“Being a Flying Fiend means to be a part of a legacy of more than 100 years of combat aviation. We’ve been involved in every major conflict from the 20th century: from World War I to WWII, the Korean War, the Vietnam War and about 36 years of alert readiness on the Korean peninsula,” said Capt. Wayne Mowery, 36th Fighter Squadron jet fighter pilot.

On Jul. 21, 2017, one week before North Korea tested a Hwasong-14 ICBM (Intercontinental Ballistic Missile), the 36th FS unveiled a newly refurbished F-16 Fighting Falcon during a Tail Flash ceremony at Osan AB.

The F-16 was brought back to life by members from the 51st Maintenance Squadron Corrosion Control Shop repairing and repainting its tail.

“Basically this was a clean slate, we had to sand everything down on this plane, all the old paint and [install] a new tail flash that was custom made,” said U.S. Air Force Senior Airman William Williams, 51st MXS sheet metal and corrosion technician in a public release.

 

 

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While much progress has been made by Air Force and Pentagon scientists thus far, much work needs to be done before hypersonic air vehicles and weapons are technologically ready to be operational in combat circumstances.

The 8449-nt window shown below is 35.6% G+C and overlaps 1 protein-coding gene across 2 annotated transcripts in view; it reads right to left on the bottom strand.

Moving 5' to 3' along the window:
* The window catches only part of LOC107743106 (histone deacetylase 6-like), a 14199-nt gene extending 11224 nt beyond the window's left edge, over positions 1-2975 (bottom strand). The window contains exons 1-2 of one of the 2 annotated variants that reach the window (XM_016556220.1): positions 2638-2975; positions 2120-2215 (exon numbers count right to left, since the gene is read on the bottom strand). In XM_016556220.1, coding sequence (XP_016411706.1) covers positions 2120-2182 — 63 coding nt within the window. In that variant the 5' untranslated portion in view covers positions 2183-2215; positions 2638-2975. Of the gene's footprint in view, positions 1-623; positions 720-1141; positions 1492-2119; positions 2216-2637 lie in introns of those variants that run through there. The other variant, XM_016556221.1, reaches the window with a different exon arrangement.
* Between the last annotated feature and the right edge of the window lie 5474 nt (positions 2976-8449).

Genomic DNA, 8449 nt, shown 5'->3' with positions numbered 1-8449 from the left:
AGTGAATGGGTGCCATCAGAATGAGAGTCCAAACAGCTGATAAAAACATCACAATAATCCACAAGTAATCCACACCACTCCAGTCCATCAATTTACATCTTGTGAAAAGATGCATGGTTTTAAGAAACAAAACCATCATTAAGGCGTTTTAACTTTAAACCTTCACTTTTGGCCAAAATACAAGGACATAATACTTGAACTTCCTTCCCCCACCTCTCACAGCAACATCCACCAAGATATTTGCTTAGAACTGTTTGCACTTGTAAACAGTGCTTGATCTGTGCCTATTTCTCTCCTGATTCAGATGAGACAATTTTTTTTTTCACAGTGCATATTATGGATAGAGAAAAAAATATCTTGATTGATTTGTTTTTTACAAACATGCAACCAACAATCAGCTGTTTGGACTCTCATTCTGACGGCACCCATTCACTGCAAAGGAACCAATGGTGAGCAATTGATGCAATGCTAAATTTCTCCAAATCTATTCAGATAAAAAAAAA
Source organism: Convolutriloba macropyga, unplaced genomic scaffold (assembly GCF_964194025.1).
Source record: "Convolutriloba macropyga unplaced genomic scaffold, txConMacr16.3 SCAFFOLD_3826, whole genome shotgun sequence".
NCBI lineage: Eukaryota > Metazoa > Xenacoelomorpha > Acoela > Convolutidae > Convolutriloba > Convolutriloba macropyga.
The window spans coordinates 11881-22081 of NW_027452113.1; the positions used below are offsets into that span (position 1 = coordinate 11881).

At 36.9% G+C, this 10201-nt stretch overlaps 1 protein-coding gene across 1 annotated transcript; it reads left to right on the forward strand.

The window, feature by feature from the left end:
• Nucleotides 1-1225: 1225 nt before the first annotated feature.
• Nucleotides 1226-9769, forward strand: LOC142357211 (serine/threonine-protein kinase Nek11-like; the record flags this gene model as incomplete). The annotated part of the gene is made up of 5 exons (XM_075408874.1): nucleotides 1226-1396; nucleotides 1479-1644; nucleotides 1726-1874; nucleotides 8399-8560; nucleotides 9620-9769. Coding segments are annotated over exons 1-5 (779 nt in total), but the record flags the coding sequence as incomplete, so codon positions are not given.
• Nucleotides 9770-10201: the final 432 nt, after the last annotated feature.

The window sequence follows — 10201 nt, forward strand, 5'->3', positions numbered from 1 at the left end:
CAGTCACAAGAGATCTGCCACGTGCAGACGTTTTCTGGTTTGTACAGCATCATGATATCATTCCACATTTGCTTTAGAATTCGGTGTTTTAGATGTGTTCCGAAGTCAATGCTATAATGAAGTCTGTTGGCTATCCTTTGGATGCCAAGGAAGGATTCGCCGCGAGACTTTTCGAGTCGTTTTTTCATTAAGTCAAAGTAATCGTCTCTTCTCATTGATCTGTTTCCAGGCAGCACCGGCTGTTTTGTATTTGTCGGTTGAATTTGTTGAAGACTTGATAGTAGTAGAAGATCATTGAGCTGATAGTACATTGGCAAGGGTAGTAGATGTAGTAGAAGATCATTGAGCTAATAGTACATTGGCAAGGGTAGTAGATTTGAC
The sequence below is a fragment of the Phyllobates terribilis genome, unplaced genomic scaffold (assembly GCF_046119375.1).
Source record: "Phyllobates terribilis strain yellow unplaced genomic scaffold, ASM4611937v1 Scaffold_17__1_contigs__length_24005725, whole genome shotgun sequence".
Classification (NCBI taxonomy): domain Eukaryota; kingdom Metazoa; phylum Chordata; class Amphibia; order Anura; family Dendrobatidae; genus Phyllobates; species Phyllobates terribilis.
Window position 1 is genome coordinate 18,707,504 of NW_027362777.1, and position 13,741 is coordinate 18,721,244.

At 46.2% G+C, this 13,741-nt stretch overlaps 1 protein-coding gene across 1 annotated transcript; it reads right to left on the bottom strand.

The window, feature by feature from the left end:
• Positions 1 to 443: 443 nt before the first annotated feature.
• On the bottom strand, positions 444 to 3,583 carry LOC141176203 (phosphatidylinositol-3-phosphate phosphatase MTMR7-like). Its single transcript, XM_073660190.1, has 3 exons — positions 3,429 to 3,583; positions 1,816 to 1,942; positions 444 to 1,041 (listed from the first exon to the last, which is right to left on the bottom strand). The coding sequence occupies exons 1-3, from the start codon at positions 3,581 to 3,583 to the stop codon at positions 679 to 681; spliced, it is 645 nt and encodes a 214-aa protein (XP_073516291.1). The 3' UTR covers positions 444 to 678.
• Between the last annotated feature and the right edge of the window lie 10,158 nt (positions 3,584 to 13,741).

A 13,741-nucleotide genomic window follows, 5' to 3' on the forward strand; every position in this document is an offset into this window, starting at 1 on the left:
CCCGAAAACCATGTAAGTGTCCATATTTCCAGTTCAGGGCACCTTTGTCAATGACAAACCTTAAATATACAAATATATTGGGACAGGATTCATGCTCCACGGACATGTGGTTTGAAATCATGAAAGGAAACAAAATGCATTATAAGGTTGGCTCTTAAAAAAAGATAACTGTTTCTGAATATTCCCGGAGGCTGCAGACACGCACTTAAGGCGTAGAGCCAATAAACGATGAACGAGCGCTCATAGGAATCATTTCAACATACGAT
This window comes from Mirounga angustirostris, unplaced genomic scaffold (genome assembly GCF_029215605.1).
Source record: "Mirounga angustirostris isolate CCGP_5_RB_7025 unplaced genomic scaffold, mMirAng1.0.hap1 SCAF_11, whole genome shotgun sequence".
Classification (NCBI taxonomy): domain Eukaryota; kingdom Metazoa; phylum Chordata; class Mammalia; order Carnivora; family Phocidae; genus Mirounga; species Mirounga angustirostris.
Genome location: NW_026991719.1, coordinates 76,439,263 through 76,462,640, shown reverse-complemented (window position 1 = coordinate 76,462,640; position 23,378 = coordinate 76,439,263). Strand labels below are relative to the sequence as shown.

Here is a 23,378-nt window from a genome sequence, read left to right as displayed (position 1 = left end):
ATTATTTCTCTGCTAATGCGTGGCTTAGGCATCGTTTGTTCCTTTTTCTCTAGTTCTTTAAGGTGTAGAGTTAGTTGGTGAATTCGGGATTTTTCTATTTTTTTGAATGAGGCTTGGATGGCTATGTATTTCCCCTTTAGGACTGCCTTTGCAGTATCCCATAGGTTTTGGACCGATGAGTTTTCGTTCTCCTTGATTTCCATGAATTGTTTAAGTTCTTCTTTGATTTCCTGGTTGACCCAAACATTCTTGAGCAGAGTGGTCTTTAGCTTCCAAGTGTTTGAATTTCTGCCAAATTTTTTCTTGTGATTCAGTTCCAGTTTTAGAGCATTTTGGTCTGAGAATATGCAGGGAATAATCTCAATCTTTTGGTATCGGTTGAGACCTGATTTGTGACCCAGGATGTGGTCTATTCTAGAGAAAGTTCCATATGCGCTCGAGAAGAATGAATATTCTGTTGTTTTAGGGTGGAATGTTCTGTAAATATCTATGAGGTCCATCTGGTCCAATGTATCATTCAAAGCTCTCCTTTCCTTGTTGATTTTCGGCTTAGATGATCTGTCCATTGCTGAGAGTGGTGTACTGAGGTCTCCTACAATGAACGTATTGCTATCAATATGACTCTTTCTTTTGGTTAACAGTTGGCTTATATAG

The Air Force is aggressively accelerating its hypersonic weapons development effort, following findings from a recent service report identifying Russian and Chinese ongoing hypersonic weapons testing.

A recent Air Force Studies Board report identified that the U.S. is not alone in its quest for this increased speed, an Air Force statement said.

The statement went on to say that China and Russia are already flight testing hypersonic weapons, and several other countries have shown interest in pursuing many of the underlying technologies for hypersonic flight.

“We must push the boundaries of technology in every area,” Air Force Chief of Staff Gen. David L. Goldfein said in a statement. “Our adversaries aren’t standing still. They are looking for every advantage they can get.”

 

 

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The 183-foot-long North American XB-70 Valkyrie towers over other X-planes in the fourth building of the National Museum of the U.S. Air Force. Aircraft from the Presidential, Research and Development, Space and Global Reach Galleries are inside the hangar. TY GREENLEES / STAFF